Bucks coach Drew has history developing big men
John Henson ducked under a couple television cameras, angling his 6-foot, 11-inch frame in an effort to not block the view of his new head coach, Larry Drew, who was seated a table a few feet away.
The second-year pro took some time out of his Monday morning to attend Drew's introductory press conference, and he – along with fourth-year center Larry Sanders – were worth discussing immediately.
"This team has some really good young talent, young talent that I'm excited about developing," Drew said without prompting less than six minutes into his press conference.
"I think these big guys are guys that are going to be a big part of the future. I think the development is going to be very important but you can't teach height and you can't teach length. These guys, John, Larry Sanders, these guys are two guys who can really affect the game and I'm very excited about the chance to work with both guys."
It's no wonder he immediately focused on the two athletic big men as he begins his career in Milwaukee. Drew is coming off three straight playoff seasons as the Atlanta Hawks head coach and six straight overall as a member of the Hawks coaching staff, seasons built around the development of 6-10 center Al Horford and 6-9 power forward Josh Smith.
Drew was also on staff to oversee the maturation of 6-9 forward Marvin Williams in Atlanta, who averaged less than nine points a game as a rookie in 2005-06 to become a consistent double-digit point producer.
Another big man who blossomed with the Hawks during Drew's tenure was Al Harrington, who broke out with a 17.5 point, 7.0 rebound season in 2004-05 and followed that up with an 18.6 point, 6.9 rebound season in 2005-06.
"The development they showed with those guys is something hopefully we can do," Henson said.
Despite being a guard during his 10-year NBA career, Drew has been coaching since 1992 and has been on the staffs of several franchises that featured some of the game's premier big men.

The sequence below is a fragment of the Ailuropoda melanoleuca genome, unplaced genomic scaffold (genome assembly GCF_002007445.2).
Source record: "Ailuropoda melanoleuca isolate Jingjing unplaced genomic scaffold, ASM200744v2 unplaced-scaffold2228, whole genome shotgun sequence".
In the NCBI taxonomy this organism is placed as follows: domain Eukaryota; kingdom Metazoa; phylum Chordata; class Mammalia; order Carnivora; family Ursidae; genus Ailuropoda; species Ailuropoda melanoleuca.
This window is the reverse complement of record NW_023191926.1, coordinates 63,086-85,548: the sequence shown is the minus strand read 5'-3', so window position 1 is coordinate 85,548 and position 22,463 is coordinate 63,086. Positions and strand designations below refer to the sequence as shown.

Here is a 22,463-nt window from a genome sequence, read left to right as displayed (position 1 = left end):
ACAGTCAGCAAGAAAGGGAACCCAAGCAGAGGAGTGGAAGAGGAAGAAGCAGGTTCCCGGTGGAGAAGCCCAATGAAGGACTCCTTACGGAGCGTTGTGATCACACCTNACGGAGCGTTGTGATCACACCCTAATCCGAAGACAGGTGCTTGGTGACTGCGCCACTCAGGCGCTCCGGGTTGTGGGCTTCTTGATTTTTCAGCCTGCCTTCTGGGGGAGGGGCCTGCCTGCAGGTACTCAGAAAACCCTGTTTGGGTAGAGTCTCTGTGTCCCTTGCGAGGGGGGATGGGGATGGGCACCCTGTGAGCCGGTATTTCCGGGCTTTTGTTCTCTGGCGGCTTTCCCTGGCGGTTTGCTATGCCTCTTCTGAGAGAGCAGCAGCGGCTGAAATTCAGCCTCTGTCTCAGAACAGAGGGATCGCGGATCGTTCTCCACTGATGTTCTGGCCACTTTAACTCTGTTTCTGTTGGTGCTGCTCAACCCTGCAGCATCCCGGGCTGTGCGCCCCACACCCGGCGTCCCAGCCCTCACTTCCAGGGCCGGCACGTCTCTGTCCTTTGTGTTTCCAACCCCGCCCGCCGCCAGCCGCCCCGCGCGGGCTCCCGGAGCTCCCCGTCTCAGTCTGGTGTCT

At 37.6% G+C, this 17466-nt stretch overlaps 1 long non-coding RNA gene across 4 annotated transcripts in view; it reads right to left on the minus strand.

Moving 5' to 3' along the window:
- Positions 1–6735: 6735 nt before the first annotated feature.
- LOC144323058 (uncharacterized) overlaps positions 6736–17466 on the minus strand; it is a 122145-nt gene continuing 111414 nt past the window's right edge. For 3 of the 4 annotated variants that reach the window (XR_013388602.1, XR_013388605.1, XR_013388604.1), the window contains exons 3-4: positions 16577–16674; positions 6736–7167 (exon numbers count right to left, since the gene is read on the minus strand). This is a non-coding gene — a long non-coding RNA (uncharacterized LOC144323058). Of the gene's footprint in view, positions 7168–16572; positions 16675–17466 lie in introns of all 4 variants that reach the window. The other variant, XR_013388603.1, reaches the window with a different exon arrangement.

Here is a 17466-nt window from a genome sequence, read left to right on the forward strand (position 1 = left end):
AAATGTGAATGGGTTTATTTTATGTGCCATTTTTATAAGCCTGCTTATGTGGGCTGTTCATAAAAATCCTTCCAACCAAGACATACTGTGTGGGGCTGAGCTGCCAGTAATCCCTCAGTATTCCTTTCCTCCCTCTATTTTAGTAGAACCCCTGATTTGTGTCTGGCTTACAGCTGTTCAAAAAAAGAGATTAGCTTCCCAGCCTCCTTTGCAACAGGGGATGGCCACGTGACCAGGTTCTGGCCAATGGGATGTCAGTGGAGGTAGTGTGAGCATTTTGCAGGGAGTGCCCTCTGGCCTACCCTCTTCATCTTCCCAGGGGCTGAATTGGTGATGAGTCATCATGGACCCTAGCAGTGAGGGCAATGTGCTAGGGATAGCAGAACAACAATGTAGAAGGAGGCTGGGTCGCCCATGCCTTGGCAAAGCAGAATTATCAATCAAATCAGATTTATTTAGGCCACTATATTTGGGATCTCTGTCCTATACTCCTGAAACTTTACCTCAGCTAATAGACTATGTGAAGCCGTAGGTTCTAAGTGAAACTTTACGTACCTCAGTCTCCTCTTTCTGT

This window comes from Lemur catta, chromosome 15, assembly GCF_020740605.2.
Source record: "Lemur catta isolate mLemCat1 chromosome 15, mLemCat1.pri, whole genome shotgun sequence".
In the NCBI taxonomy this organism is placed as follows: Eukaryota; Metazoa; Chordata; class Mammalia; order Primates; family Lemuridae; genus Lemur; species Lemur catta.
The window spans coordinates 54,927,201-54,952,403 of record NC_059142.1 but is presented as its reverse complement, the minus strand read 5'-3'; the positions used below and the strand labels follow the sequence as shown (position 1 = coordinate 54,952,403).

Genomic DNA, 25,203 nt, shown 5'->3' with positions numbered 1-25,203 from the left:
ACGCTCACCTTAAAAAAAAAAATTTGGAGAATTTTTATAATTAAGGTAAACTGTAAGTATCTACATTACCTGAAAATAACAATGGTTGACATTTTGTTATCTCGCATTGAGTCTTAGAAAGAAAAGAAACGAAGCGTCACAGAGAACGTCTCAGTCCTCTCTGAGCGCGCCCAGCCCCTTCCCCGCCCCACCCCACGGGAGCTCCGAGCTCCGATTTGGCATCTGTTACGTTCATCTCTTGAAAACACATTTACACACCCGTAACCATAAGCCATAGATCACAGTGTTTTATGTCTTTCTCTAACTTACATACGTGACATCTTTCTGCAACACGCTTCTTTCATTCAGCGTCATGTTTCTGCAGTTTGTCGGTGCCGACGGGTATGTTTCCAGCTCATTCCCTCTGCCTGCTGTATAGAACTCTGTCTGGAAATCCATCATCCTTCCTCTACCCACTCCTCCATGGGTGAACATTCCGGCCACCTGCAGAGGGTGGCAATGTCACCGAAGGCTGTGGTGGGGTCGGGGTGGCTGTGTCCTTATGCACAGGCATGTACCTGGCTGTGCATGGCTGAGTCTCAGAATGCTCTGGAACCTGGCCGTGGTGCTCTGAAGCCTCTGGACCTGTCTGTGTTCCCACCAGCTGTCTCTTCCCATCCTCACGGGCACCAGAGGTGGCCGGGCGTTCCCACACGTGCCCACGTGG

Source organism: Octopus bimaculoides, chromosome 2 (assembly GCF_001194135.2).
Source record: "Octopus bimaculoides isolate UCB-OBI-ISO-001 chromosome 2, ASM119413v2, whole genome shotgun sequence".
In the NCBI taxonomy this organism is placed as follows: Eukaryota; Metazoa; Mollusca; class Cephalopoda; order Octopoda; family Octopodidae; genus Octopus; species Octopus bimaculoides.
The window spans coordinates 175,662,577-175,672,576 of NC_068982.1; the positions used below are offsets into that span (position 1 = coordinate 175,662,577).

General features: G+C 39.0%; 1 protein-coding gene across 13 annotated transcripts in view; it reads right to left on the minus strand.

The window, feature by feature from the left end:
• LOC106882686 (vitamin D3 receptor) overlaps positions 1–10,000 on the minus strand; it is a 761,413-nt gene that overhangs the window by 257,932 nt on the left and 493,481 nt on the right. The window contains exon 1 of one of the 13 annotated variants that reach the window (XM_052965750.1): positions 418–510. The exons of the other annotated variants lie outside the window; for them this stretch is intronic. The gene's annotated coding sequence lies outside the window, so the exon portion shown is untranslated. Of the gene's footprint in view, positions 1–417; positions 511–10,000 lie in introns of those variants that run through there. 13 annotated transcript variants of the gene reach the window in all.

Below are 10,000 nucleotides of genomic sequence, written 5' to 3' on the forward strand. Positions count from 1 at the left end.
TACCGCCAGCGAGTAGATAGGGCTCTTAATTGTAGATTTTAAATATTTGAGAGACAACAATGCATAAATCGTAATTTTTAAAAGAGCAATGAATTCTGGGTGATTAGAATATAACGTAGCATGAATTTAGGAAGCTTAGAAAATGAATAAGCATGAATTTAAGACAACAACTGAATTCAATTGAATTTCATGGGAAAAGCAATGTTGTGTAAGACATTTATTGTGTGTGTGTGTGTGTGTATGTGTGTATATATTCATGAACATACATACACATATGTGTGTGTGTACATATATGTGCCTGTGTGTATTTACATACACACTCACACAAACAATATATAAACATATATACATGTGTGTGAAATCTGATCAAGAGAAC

He first played with, and then coached, Vlade Divac in Los Angeles with the Lakers. And, he was there upon the arrival of a 24-year-old Shaquille O'Neal in 1996. Robert Horry was also on some of those Lakers teams, giving Drew first-hand experience in managing players 6-9 or taller that had a variety of offensive and defensive sets.
Perhaps an underrated part of the bigs Drew has coached over the years, including O'Neal, Smith, Kenyon Martin and Jason Collins is how good they could be defensively.
It's an attribute already built in with Sanders (201 blocks), Ekpe Udoh (85) and Henson (42).
Despite the shot-blocking ability, the Bucks don't have a "traditional" big on the roster a la O'Neal and Horford, but there is quickness and athleticism to work with.
And, as one Eastern Conference scout told OnMilwaukee.com late last regular season, Sanders could be as "good as he wants to be" especially if he continues to work on a mid-range jump shot that, at times, was an effective weapon.
"The challenge will be, like any other challenge when you're talking about young players, is certainly you want to develop their skills and certainly make them better," Drew said. "We'll be doing a lot of things from within, within my system, the way I play, and I really see John, I really see Larry, I really see Ersan, I see those guys being a perfect fit. I think it's important for a coach to look at a young man's talent and play to his strengths and we will develop what we believe are their weaknesses."
If the last 21 years is any indication, the Bucks big men are in for an education from their new coach.
"After playing these guys, I know what they're capable of," Drew said. "Giving them a different style, giving them something I feel is going to benefit (Henson and Sanders) and all the guys who are under contract, I see it being a real big plus."
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